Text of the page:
Abstract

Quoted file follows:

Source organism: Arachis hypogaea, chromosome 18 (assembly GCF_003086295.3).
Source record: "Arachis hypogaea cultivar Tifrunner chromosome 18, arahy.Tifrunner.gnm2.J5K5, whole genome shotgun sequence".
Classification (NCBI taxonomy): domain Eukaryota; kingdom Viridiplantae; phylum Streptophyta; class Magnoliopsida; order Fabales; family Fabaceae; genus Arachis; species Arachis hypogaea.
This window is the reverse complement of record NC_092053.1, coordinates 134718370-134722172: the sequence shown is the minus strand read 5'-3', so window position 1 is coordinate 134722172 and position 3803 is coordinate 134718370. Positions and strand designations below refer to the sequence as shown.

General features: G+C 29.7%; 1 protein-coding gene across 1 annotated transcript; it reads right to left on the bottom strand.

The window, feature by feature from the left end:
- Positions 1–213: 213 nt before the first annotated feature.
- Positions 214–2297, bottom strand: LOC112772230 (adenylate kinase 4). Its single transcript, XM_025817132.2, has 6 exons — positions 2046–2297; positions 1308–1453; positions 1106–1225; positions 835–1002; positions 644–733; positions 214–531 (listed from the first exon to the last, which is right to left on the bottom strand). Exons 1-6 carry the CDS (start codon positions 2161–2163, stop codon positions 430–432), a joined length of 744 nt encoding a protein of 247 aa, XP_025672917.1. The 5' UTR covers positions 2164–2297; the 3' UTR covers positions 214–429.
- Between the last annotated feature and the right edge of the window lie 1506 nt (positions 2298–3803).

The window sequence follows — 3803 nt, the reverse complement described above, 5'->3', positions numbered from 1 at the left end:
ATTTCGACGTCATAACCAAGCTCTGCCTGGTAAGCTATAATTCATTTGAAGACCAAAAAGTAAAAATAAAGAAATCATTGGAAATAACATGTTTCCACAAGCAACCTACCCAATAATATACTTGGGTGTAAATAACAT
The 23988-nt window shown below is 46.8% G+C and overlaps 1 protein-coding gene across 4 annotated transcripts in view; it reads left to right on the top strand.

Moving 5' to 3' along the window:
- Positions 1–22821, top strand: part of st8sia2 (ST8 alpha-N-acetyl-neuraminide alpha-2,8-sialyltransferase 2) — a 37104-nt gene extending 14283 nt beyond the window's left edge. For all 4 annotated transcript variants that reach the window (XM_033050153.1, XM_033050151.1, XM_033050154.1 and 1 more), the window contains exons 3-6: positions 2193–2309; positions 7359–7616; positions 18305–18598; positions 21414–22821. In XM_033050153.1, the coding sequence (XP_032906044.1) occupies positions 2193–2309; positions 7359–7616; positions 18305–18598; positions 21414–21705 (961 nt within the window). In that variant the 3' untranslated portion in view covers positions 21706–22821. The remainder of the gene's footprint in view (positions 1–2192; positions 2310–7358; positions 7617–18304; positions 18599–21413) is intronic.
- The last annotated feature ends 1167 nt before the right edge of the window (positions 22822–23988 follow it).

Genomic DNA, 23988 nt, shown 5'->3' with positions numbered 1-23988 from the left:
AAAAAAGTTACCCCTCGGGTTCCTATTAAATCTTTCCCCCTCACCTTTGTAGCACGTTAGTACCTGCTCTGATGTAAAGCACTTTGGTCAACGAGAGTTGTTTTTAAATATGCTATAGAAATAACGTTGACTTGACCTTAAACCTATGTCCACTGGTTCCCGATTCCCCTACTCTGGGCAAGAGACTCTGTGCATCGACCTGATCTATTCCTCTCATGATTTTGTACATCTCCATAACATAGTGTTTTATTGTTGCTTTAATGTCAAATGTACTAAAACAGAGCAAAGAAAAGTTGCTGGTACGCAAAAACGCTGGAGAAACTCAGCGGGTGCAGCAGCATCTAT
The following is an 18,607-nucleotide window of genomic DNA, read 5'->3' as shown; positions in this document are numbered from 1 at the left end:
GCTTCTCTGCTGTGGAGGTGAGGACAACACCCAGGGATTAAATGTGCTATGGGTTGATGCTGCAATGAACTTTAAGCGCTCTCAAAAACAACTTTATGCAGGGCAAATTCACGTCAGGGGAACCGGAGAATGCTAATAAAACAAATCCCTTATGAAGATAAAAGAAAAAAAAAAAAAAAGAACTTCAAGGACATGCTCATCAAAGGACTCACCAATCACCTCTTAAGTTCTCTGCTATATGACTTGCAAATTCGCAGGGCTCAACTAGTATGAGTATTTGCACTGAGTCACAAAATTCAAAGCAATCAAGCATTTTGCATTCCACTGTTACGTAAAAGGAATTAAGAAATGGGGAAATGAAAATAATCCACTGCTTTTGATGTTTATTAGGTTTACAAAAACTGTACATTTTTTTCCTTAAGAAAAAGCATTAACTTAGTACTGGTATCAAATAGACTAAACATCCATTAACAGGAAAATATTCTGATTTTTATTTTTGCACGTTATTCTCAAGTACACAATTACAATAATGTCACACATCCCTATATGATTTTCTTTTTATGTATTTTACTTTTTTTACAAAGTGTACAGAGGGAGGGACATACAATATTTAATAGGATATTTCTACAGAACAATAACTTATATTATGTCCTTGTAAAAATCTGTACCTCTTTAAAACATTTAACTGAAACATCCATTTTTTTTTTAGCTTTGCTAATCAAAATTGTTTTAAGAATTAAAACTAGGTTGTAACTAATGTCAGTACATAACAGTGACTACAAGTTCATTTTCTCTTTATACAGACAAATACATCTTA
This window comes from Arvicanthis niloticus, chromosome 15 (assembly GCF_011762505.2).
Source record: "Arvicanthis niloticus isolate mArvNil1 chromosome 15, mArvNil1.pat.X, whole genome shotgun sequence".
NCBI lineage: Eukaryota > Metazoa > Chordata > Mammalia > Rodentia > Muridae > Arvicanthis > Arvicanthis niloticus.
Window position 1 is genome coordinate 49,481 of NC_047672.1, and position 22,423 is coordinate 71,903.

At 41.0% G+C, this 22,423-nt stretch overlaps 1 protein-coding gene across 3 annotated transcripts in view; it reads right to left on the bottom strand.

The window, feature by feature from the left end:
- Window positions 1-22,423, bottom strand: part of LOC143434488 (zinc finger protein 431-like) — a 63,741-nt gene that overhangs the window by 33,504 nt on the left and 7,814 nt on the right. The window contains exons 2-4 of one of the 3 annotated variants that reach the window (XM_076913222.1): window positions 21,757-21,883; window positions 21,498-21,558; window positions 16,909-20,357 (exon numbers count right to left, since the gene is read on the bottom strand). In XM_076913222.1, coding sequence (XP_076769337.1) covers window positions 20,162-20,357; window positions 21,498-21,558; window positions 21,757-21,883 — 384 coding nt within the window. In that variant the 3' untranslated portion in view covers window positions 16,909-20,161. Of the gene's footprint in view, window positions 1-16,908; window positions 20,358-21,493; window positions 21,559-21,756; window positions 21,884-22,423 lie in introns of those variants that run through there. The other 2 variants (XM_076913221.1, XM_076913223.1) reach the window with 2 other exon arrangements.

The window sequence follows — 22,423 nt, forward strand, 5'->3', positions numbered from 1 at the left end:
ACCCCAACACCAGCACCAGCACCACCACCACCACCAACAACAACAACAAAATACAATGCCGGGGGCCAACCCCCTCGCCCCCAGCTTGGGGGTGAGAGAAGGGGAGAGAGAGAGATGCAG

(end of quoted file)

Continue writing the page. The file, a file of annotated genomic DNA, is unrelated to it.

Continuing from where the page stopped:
In a number of cases, Luke's depiction of riots in Acts follows the appropriate convention in forensic rhetoric of returning charges against accusers. At the same time, Luke's apologetic could have been better served had he been able to avoid narrating riots surrounding Paul at all. His narration of riots therefore reflects accusations against Paul still likely circulating in his day, charges exemplifed in Acts 24:5 and 25:8 and perhaps associated with Paul's martyrdom (depending on the date one assigns to Acts). There is therefore strong probability that Luke preserves relevant and fairly recent, therefore probably accurate, information about some of Paul's historical experiences. Observing Luke's apologetic therefore informs our appreciation of Luke both as an apologist and as a historian.

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